The role of the modern day deputy editor

As Bob Dylan once said: “The times they are a-changin’” Of course, that was in relation to the changing of the guard in the 60s, specifically at the new found freedom surging through the Western world, libertas and freedom that was to mould and sculpt a generation; the times they are a-changin’

Well, the same could be said for the current state of the publishing industry.

There’s no doubt about it, there’s more emphasis on online content now than ever before. People want instant gratification, something they cannot always get through traditional means of publication, and companies are starting to change the way they do things to reflect this.

The Daily Mail, the second biggest selling newspapers in the UK (behind the Sun), was the first to read the writing on the wall.

A few years ago, they threw huge amounts of resources to expand their online presence (ensuring it was separate from their print edition), so much so they are now one of the largest online news website in the world.

And with it the role of the reporter has changed. For print, a news reporter had to do one, maybe two, solid stories a day. Compare this to an online reporter who has to publish six to eight stories per day. Instant gratification.

14.11.25-mjs-mail-online-image

With such a fierce battlefield, there are always going to be winners and losers, and companies are always going to try what they can to survive and triumph.

One such example of this is the Guardian who have just launched ‘The Guardian: Live’ in the hope it can turn around circulation figures and online viewers.

It had previously been thought – and some still think this is the case – that the Guardian would be the first major broadsheet to quit the publishing industry and focus all their attention online. Perhaps this is the final surge, one last counter attack, to see if they can rise victorious.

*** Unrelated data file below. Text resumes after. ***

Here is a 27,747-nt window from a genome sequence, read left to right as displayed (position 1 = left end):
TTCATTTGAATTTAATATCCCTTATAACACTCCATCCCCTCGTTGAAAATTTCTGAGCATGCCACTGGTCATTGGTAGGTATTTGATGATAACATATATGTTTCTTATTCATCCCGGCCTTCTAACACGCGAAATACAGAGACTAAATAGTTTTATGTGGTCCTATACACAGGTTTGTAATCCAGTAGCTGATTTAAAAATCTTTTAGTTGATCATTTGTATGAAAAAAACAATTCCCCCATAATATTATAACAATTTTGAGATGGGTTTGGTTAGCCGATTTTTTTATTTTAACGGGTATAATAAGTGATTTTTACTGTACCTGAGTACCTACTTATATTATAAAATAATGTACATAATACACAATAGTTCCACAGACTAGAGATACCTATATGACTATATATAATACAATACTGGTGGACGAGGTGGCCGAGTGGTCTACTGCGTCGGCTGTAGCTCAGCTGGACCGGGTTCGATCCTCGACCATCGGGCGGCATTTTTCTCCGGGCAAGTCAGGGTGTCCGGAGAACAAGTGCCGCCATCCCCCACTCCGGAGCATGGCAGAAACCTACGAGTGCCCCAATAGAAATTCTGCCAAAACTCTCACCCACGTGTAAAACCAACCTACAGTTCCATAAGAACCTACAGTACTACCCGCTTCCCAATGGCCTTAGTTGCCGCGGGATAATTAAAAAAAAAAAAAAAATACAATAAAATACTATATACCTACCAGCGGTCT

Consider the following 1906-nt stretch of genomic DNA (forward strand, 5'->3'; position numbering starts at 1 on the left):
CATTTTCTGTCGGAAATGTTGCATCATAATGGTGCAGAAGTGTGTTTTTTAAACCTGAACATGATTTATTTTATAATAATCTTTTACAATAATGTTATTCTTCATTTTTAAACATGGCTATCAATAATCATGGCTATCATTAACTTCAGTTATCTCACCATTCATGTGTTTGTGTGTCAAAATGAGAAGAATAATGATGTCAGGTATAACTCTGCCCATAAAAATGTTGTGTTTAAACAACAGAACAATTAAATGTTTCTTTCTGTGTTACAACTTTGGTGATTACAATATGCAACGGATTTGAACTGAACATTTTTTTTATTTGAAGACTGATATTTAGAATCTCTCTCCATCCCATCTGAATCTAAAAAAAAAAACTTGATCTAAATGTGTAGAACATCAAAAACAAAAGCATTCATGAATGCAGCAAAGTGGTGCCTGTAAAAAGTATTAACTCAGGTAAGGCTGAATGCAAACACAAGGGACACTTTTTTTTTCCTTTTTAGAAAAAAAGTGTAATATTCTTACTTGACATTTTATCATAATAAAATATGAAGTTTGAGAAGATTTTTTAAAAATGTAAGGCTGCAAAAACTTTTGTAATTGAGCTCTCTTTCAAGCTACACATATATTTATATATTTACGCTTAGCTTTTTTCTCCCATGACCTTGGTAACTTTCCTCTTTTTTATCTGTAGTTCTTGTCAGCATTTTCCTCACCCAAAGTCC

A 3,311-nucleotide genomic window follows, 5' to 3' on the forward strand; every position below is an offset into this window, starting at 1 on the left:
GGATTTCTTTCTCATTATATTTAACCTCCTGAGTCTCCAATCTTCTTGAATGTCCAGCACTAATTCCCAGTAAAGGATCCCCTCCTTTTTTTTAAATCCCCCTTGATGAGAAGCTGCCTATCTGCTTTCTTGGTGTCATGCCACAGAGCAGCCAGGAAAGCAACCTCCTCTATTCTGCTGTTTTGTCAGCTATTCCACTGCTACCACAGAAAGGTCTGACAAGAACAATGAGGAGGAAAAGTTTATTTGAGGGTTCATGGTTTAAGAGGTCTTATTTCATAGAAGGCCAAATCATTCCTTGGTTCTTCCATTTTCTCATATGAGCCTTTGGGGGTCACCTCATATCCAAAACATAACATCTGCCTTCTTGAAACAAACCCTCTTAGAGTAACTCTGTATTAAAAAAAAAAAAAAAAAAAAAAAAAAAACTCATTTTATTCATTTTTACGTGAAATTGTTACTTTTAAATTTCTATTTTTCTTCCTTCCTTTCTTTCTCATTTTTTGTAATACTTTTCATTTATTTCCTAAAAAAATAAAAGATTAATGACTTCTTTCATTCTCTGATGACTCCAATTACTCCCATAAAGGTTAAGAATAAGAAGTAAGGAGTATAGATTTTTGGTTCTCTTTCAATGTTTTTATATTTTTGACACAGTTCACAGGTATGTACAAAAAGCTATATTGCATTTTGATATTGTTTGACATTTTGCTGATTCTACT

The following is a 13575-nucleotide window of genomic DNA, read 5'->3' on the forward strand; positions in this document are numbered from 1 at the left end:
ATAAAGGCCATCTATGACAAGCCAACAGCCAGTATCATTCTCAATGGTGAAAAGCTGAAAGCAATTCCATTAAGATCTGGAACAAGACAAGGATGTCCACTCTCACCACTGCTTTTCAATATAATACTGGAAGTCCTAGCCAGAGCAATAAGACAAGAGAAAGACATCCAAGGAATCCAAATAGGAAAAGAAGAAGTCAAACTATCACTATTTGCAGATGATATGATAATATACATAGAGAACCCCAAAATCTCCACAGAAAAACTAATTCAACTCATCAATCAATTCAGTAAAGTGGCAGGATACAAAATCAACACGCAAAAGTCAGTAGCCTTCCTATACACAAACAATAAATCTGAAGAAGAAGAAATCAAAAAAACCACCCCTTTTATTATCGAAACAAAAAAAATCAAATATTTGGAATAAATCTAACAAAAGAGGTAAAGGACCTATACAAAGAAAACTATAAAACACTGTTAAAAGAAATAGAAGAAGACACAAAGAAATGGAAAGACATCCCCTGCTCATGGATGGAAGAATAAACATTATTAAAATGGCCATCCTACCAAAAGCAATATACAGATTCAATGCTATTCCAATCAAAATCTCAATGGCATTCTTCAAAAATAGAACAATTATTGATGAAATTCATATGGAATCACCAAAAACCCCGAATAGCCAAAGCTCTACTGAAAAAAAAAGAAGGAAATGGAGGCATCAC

14.11.25-mjs-uk-newspaper-circulation-figures

Looking at it, there has been a knock on effect, and individually people have had to retrain and learn new skills; you’d better start swimming or sink like a stone.

The role of the deputy editor, a role that was once only ever associated with print, is now almost unrecognisable.

The modern day editor still has to have perfect spelling, punctuation and grammar, and an exceptional eye for detail, but the role involves so much more now.

The modern day editor has to be a curator of content, to see which image would work with the copy, and where. They have to inspire their writers, giving specific instruction as to what is needed and why. And this is on top of being organised and analytical in their approach to work.

14.11.25-mjs-contribute-to-lonely-planet

The main problem with instant gratification is exactly that; it’s instant, and if you don’t deliver it them someone else will. If you don’t deliver all the content someone needs, they will find it elsewhere, so now the job of an editor is to be an online architect, a puppet master, pulling everything together to give an integrated piece of content. Not just words and images, but videos and maps, anything to enrich the content and keep the user on site, anything to keep the user happy.

Editors now almost have to prophesise with their pen and predict the future of the online world, to predict exactly what the user wants. In an ever changing landscape it is an extremely exciting place to be.

The times they are a-changing, and we are changing with it.